In one example, the plurality of mirrors, the fold mirror, and the optical bench are each comprised of a low thermal expansion material comprising at least one of silicon carbide, low expansion glass, and low expansion composite.

In one example, each heat transfer shroud is radiatively coupled about a majority of a surface area of each of the plurality of mirrors and the fold mirror.

In one example, the wide field of view is between 5 degrees and approximately 30 degrees.

In one example, the aft optics assembly comprises a plurality of reflective mirrors, and wherein the fore optics and the aft optics assemblies facilitate an all-reflective optical path.

In one example, the optical system comprises a steady state position in which the sensor is configured to continuously be directed to a line of sight of the Sun for a predetermined time period.

In one example, the predetermined time period comprises at least 10 hours.

In one example, the sensor comprises at least one of a longwave infrared focal plane array and a visible focal plane array.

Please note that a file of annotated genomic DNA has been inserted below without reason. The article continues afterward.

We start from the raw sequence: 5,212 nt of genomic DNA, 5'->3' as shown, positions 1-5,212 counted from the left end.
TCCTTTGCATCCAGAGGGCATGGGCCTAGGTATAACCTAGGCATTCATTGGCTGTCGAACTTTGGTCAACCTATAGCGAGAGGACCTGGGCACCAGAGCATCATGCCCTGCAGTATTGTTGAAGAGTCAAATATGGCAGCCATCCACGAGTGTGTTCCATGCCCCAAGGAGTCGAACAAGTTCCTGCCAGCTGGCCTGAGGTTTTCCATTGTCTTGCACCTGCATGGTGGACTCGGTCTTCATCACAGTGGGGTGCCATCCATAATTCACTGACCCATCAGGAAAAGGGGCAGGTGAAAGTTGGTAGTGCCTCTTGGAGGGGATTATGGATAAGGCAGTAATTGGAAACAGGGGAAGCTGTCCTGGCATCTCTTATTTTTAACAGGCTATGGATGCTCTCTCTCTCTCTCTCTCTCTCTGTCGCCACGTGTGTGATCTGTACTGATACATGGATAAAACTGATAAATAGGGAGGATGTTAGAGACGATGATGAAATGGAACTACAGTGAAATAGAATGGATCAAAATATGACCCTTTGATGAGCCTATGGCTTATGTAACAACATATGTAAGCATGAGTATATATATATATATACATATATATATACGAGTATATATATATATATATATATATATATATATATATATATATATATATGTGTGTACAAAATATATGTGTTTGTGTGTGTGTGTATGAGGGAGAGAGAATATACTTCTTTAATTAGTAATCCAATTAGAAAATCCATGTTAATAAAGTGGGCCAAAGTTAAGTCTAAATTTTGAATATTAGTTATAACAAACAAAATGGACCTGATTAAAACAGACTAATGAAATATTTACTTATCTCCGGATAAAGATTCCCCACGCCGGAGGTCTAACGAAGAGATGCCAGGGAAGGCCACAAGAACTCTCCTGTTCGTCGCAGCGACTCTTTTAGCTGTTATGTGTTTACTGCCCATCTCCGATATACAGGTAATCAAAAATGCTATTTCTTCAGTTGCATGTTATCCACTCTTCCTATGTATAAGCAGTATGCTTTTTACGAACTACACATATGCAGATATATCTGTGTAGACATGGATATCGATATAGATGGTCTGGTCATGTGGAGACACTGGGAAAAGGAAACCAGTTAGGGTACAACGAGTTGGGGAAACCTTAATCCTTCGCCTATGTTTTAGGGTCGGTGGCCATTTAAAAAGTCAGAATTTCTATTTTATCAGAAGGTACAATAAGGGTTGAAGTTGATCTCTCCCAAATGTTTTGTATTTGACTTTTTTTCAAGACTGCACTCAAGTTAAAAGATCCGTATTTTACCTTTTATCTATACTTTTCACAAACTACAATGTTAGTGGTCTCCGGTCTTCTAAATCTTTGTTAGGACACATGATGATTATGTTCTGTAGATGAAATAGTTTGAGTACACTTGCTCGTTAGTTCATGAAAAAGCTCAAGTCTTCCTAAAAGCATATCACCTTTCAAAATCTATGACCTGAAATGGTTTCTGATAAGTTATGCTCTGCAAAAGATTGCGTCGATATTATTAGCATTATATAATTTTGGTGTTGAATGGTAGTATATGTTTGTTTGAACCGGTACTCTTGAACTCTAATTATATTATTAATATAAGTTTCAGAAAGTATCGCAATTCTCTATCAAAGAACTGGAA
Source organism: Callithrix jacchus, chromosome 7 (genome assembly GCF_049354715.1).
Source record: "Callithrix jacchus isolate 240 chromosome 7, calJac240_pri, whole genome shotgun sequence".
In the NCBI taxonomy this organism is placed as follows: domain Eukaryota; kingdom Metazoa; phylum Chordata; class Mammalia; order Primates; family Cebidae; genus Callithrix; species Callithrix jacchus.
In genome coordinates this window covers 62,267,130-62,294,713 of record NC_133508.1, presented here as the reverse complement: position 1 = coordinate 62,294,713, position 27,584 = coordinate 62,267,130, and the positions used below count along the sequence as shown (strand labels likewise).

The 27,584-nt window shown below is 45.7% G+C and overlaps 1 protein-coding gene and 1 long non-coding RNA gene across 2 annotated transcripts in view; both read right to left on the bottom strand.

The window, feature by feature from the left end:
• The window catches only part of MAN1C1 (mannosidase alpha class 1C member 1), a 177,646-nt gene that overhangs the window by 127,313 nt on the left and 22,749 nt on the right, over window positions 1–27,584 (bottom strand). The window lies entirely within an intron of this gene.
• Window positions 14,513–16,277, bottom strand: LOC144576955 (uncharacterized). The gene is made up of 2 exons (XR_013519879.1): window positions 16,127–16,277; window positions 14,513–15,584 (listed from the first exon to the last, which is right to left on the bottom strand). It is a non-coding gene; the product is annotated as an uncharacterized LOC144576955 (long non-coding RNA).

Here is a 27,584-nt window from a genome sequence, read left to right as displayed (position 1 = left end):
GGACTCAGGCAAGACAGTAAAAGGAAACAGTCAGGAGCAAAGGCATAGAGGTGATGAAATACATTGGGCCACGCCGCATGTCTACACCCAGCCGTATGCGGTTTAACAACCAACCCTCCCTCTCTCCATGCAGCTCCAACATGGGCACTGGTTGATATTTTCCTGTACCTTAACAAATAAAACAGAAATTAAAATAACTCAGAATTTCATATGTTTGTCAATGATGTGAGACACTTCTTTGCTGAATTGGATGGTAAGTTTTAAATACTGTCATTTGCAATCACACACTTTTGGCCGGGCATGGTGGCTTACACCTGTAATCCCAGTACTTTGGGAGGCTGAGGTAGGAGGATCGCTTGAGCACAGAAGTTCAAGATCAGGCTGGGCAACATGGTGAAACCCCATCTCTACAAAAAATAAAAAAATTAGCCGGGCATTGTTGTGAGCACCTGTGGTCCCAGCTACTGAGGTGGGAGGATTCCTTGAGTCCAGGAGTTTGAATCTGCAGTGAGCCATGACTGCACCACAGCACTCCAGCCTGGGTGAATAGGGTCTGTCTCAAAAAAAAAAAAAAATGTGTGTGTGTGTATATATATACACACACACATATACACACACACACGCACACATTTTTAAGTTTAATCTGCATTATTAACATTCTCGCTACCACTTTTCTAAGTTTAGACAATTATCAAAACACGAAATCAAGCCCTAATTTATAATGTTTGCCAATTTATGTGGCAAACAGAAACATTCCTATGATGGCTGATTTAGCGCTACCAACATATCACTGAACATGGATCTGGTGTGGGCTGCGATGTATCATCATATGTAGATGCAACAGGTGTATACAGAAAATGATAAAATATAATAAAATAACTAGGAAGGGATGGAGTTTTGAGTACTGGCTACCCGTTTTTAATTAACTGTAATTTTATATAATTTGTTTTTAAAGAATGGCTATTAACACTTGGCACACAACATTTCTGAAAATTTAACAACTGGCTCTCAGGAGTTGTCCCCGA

In one example, the coronagraph optical system comprises a dichroic beam splitter operable to split light rays to the longwave infrared focal plane array and to the visible focal plane array to image objects in two spectral bands.

In one example there is provided a method for continuously imaging a wide field of view centered about the Sun using a coronagraph optical system. The method can comprise positioning an entrance aperture of a fore optics assembly of a coronagraph optical system towards the Sun. The fore optics assembly can comprise a plurality of mirrors that reflect light rays about a wide field of view centered about the Sun. The method can comprise positioning an aperture of a fold mirror approximately toward a direct solar image of the Sun to remove a solar load on the coronagraph optical system. The fold mirror can reflect the light rays from the fore optics assembly to the aft optics assembly. The method can comprise controlling a temperature of the plurality of mirrors and the fold mirror via a thermal control subsystem such that the entrance aperture can be continuously positioned towards the Sun.

The method can comprise positioning the aft optics assembly to reflect the light rays to at least one sensor.

The method can comprise removing all or most of the solar load from the coronagraph optical system before the light rays are reflected to the aft optics assembly by the fold mirror.